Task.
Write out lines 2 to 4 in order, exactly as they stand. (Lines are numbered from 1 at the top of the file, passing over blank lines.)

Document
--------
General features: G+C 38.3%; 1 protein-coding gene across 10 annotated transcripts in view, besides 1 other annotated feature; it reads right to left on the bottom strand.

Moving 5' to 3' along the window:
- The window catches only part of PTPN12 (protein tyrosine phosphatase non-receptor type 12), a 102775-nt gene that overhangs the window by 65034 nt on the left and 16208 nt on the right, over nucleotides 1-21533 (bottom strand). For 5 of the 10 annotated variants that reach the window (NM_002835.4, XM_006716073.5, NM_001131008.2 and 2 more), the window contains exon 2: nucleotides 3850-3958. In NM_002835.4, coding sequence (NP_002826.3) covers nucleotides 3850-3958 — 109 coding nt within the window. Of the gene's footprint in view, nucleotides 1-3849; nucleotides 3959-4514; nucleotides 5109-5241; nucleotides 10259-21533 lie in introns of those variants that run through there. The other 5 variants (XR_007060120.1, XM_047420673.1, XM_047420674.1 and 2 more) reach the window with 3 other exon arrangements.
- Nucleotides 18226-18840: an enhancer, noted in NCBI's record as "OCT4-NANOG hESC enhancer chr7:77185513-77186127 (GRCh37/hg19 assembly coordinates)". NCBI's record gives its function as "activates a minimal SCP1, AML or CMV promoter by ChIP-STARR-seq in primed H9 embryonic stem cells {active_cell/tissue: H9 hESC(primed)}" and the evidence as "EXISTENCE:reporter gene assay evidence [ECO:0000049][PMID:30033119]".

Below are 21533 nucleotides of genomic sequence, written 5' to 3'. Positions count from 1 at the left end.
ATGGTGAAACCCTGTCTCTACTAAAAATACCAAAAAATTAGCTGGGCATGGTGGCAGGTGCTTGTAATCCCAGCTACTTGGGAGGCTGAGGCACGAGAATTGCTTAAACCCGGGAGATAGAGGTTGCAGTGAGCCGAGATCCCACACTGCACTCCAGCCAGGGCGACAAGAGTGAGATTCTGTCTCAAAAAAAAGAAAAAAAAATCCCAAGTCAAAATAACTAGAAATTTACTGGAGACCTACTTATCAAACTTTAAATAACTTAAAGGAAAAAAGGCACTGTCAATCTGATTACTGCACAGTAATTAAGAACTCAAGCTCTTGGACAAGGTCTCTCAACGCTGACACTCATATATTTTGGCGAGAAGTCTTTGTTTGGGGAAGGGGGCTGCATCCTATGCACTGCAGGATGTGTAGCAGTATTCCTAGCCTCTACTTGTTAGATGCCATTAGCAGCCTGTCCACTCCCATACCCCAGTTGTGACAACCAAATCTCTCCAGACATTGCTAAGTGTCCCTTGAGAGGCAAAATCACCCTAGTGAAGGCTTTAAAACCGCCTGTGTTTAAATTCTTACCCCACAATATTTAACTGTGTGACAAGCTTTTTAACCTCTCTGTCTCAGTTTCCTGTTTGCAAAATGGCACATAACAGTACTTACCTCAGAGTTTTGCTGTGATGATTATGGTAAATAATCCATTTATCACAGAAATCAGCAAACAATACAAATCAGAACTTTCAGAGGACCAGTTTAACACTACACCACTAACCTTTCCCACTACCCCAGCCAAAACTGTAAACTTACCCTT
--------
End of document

Moving 5' to 3' along the window:
- The window catches only part of PTPN12 (protein tyrosine phosphatase non-receptor type 12), a 102775-nt gene that overhangs the window by 65034 nt on the left and 16208 nt on the right, over nucleotides 1-21533 (bottom strand). For 5 of the 10 annotated variants that reach the window (NM_002835.4, XM_006716073.5, NM_001131008.2 and 2 more), the window contains exon 2: nucleotides 3850-3958. In NM_002835.4, coding sequence (NP_002826.3) covers nucleotides 3850-3958 — 109 coding nt within the window. Of the gene's footprint in view, nucleotides 1-3849; nucleotides 3959-4514; nucleotides 5109-5241; nucleotides 10259-21533 lie in introns of those variants that run through there. The other 5 variants (XR_007060120.1, XM_047420673.1, XM_047420674.1 and 2 more) reach the window with 3 other exon arrangements.
- Nucleotides 18226-18840: an enhancer, noted in NCBI's record as "OCT4-NANOG hESC enhancer chr7:77185513-77186127 (GRCh37/hg19 assembly coordinates)". NCBI's record gives its function as "activates a minimal SCP1, AML or CMV promoter by ChIP-STARR-seq in primed H9 embryonic stem cells {active_cell/tissue: H9 hESC(primed)}" and the evidence as "EXISTENCE:reporter gene assay evidence [ECO:0000049][PMID:30033119]".